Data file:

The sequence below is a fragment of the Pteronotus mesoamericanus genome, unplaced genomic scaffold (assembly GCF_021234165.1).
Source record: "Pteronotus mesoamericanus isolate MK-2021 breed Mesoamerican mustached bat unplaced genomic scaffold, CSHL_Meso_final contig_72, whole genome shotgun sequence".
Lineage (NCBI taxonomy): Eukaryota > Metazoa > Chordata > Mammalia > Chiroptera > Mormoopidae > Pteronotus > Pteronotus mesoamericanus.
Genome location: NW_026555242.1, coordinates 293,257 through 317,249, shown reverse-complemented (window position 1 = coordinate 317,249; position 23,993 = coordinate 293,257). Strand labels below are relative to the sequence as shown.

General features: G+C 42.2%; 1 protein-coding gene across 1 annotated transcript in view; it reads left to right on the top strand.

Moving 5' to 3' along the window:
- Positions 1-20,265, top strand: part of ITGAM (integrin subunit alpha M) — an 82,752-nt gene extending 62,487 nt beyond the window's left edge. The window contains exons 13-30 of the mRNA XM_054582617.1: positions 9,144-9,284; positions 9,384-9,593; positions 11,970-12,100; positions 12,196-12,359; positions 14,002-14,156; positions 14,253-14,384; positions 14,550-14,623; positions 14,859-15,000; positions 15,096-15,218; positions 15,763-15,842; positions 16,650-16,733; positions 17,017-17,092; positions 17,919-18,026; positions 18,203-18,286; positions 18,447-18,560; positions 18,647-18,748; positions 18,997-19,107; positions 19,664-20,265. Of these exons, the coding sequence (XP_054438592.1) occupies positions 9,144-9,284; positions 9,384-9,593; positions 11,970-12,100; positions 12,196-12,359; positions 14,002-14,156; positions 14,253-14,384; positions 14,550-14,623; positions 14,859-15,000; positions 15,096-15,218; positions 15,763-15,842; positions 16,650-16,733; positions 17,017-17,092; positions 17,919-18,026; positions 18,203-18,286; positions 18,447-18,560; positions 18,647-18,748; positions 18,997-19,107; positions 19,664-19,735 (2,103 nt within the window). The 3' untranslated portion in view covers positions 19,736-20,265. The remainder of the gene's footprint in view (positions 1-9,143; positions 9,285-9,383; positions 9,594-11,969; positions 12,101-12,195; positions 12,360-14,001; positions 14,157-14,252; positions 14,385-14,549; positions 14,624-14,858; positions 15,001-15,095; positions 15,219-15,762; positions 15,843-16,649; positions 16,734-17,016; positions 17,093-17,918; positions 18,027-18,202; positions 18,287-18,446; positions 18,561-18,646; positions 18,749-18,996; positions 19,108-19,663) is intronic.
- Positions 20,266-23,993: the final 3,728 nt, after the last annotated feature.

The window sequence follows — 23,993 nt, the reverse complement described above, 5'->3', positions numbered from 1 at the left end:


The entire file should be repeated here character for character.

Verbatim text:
The sequence below is a fragment of the Pteronotus mesoamericanus genome, unplaced genomic scaffold (assembly GCF_021234165.1).
Source record: "Pteronotus mesoamericanus isolate MK-2021 breed Mesoamerican mustached bat unplaced genomic scaffold, CSHL_Meso_final contig_72, whole genome shotgun sequence".
Lineage (NCBI taxonomy): Eukaryota > Metazoa > Chordata > Mammalia > Chiroptera > Mormoopidae > Pteronotus > Pteronotus mesoamericanus.
Genome location: NW_026555242.1, coordinates 293,257 through 317,249, shown reverse-complemented (window position 1 = coordinate 317,249; position 23,993 = coordinate 293,257). Strand labels below are relative to the sequence as shown.

General features: G+C 42.2%; 1 protein-coding gene across 1 annotated transcript in view; it reads left to right on the top strand.

Moving 5' to 3' along the window:
- Positions 1-20,265, top strand: part of ITGAM (integrin subunit alpha M) — an 82,752-nt gene extending 62,487 nt beyond the window's left edge. The window contains exons 13-30 of the mRNA XM_054582617.1: positions 9,144-9,284; positions 9,384-9,593; positions 11,970-12,100; positions 12,196-12,359; positions 14,002-14,156; positions 14,253-14,384; positions 14,550-14,623; positions 14,859-15,000; positions 15,096-15,218; positions 15,763-15,842; positions 16,650-16,733; positions 17,017-17,092; positions 17,919-18,026; positions 18,203-18,286; positions 18,447-18,560; positions 18,647-18,748; positions 18,997-19,107; positions 19,664-20,265. Of these exons, the coding sequence (XP_054438592.1) occupies positions 9,144-9,284; positions 9,384-9,593; positions 11,970-12,100; positions 12,196-12,359; positions 14,002-14,156; positions 14,253-14,384; positions 14,550-14,623; positions 14,859-15,000; positions 15,096-15,218; positions 15,763-15,842; positions 16,650-16,733; positions 17,017-17,092; positions 17,919-18,026; positions 18,203-18,286; positions 18,447-18,560; positions 18,647-18,748; positions 18,997-19,107; positions 19,664-19,735 (2,103 nt within the window). The 3' untranslated portion in view covers positions 19,736-20,265. The remainder of the gene's footprint in view (positions 1-9,143; positions 9,285-9,383; positions 9,594-11,969; positions 12,101-12,195; positions 12,360-14,001; positions 14,157-14,252; positions 14,385-14,549; positions 14,624-14,858; positions 15,001-15,095; positions 15,219-15,762; positions 15,843-16,649; positions 16,734-17,016; positions 17,093-17,918; positions 18,027-18,202; positions 18,287-18,446; positions 18,561-18,646; positions 18,749-18,996; positions 19,108-19,663) is intronic.
- Positions 20,266-23,993: the final 3,728 nt, after the last annotated feature.

The window sequence follows — 23,993 nt, the reverse complement described above, 5'->3', positions numbered from 1 at the left end: